Food as Medicine: Traditional Chinese Medicine’s Best Kept Secret

Health and Natural Healing Tips / Expert Shoshanna Katzman  / Food as Medicine: Traditional Chinese Medicine’s Best Kept Secret
food as medicne

Food as Medicine: Traditional Chinese Medicine’s Best Kept Secret

Daily food choices can make the difference between sickness and health. Much can be learned from the extensive body of Chinese medicine knowledge regarding the therapeutic nature of food. Largely based on the Law of the Five Elements and Yin Yang Theory, food is classified according to its energetic quality such as flavor, taste, color, thermal nature, and vital organ it nourishes.

Customized dietary recommendations are made based on this knowledge according to presenting symptoms and constitution; providing super nutrition to help re-claim and maintain maximum health and balance in life.

Cooking, baking and drying food preparation methods transforms a raw food that is classified as Yin (cold and wet) into a food that is more Yang (hot and dry). A fundamental Chinese dietary rule is to consume foods closest to the center of the Yin/Yang continuum – meaning those energetically classified as not too hot, nor too cold.

Rice is one such food recommended to bring balance and promote healing, especially helpful during recovery from illness when prepared along with other foods in the traditional form of congee, for which you can find many recipes online.

Excessive consumption of cold raw foods impedes the circulation of Qi (vital energy) that potentially leads to pain and stagnation – exactly why this is a predominant root cause of Bi Syndrome, the Chinese medicine term for arthritis.

Conversely, ingestion of more warming foods reduces pain and maximizes healing by opening and boosting Qi circulation throughout the body. Analogous to joint pain reduction in warm, dry environments – versus increased pain during cold, wet conditions. Warming foods also have a positive healing effect on the ability to digest and assimilate food properly.

According to Chinese medicine, the Spleen is responsible for the transformation and transportation of food – making it the primary focus for proper digestion. When Spleen Qi is ample and strong it means a greater chance for a well-nourished body.

Consumption of too many Yin (cold) raw foods damages and depletes the Spleen oftentimes leading to a condition called a “Damp Spleen”. Weak Spleen Qi also leads to excessive mucus in the body, which is considered a product of improperly digested food. Ginger tea is an excellent warming drink to increase Spleen Qi and eliminate mucus.

It also reduces flatulence and abdominal swelling that can arise from eating cold foods. Consumption of predominantly cooked or dried foods such as soups, cooked vegetables, warm drinks, dried fruits, cooked meat, and baked fruits is recommended to avoid and counteract these symptoms.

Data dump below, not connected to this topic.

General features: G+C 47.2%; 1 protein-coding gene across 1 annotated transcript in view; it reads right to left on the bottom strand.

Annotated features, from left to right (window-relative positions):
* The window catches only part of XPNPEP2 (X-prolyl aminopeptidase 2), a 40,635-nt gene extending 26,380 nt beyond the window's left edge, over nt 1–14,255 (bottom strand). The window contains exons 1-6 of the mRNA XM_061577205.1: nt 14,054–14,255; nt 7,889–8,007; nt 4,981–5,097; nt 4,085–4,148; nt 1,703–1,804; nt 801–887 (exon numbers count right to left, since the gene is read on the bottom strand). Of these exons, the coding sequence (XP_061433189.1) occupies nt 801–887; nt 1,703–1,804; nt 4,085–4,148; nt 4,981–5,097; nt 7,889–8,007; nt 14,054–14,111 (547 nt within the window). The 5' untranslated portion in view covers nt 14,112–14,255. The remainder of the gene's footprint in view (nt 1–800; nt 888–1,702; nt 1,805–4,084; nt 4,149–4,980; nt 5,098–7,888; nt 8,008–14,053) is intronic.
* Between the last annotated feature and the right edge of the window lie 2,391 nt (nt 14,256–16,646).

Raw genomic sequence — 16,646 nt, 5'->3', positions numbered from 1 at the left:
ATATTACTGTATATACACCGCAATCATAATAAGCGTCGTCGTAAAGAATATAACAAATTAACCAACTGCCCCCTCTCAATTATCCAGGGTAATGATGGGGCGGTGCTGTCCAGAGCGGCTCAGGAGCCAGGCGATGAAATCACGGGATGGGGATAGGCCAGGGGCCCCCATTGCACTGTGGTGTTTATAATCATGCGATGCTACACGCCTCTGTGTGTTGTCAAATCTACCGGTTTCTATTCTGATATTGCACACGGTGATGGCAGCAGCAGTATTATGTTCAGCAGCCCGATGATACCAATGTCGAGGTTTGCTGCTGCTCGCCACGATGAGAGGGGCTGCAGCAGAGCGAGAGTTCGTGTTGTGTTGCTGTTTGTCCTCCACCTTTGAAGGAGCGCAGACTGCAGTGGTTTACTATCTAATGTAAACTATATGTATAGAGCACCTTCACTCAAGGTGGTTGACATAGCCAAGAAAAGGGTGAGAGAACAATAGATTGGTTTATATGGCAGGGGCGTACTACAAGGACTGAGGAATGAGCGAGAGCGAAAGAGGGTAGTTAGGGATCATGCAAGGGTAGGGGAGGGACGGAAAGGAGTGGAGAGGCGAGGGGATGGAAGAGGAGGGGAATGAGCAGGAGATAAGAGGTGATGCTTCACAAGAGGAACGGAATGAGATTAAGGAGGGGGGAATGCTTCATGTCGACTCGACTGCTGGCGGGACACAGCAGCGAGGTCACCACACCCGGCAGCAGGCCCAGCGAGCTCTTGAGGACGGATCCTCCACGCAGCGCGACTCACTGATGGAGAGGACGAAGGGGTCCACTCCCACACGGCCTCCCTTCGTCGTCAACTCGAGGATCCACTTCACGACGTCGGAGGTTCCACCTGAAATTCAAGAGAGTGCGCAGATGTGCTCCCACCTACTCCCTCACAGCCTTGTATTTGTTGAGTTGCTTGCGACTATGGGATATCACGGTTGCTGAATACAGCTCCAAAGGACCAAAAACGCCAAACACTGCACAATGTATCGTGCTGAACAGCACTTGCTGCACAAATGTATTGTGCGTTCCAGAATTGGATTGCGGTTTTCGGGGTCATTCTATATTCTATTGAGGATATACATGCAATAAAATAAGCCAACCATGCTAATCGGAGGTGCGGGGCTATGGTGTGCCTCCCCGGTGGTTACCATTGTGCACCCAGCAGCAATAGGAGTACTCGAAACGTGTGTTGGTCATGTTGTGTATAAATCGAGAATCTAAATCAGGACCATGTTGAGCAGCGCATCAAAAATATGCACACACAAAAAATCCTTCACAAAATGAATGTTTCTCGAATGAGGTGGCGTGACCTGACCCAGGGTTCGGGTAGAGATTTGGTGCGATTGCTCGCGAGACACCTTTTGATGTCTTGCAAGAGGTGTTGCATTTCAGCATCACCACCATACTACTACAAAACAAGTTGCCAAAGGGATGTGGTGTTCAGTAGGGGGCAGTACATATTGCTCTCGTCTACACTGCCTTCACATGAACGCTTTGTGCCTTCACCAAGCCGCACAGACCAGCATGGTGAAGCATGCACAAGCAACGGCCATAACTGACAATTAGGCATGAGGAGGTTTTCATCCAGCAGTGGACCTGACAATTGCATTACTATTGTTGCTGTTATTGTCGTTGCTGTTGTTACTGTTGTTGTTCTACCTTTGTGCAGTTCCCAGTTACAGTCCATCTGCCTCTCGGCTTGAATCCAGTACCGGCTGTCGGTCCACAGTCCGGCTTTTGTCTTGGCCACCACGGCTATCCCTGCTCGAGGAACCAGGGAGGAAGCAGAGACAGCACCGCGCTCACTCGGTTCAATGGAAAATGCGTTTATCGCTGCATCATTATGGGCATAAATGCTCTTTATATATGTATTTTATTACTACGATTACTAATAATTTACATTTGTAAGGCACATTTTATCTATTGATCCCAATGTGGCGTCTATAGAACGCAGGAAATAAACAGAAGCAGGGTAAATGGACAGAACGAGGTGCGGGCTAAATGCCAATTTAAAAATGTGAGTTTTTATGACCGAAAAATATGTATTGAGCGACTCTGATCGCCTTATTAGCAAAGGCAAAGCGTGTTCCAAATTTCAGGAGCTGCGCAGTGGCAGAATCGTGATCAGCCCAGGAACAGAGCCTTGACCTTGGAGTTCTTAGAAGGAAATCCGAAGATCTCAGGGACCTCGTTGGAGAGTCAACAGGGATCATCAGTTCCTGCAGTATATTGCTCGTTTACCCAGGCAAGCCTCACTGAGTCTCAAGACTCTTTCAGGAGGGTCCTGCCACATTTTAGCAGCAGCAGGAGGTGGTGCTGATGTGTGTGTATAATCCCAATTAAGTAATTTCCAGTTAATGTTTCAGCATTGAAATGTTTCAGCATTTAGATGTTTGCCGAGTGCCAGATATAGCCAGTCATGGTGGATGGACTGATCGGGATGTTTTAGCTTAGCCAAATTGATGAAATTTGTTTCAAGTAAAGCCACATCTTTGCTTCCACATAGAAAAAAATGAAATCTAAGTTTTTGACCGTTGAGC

Eating predominantly warming, cooked foods is important for everyone, especially during the cold weather season. It is essential to realize the damage to digestion and metabolism that can happen with overconsumption of cold, raw foods.

It can also undermine and deplete not only Spleen Qi but eventually the Qi of the entire body to a point of exhaustion, weakness, and lack of life luster – after all the Spleen is traditionally known as “the source of life”. Combining this warming food approach with acupuncture treatment provides a greater chance for eliminating acute and chronic pain through increasing Qi and Blood flow throughout the body no matter where one lives. Eating meals at regular intervals, consuming foods according to Chinese food therapy recommendations, and living a life of balance is essential for creating, maintaining and experiencing a “Qi-full” existence

Shoshanna Katzman

Shoshanna Katzman, M.S., L.Ac., Dipl. Ac & CH I am pleased to have the opportunity to provide you with an array of articles written from the perspective of a Chinese medicine practitioner with the specialties of acupuncture, Chinese herbal medicine and the exercise systems of tai chi and qigong. My training began 45 years ago when I became a serious student of tai chi and kung fu in the Panhandle of San Francisco. Since that time I have availed myself of intensive study in the fields of Chinese medicine as well as energy medicine. I also have a master’s degree in sports medicine, which lends a more scientific basis for my work. My vision is to reach and help as many people revitalize and restore balanced flow of qi throughout their body, mind and spirit. This is achieved through integrating the healing modalities of Chinese medicine into their life.



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